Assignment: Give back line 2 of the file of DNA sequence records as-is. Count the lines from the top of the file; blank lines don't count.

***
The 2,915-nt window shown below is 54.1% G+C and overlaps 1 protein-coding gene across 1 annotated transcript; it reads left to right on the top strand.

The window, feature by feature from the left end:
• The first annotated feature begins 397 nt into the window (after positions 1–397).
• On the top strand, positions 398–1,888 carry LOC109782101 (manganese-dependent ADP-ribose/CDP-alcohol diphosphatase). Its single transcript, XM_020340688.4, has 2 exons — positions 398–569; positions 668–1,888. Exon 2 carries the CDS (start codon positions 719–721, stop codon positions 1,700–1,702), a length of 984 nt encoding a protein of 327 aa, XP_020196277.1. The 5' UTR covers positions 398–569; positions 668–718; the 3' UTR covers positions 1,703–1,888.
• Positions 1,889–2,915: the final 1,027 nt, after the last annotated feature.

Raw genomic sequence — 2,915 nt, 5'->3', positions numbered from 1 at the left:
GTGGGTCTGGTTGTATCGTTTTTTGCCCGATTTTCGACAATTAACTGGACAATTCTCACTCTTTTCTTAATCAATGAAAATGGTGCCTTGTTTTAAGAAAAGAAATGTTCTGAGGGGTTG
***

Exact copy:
The window, feature by feature from the left end: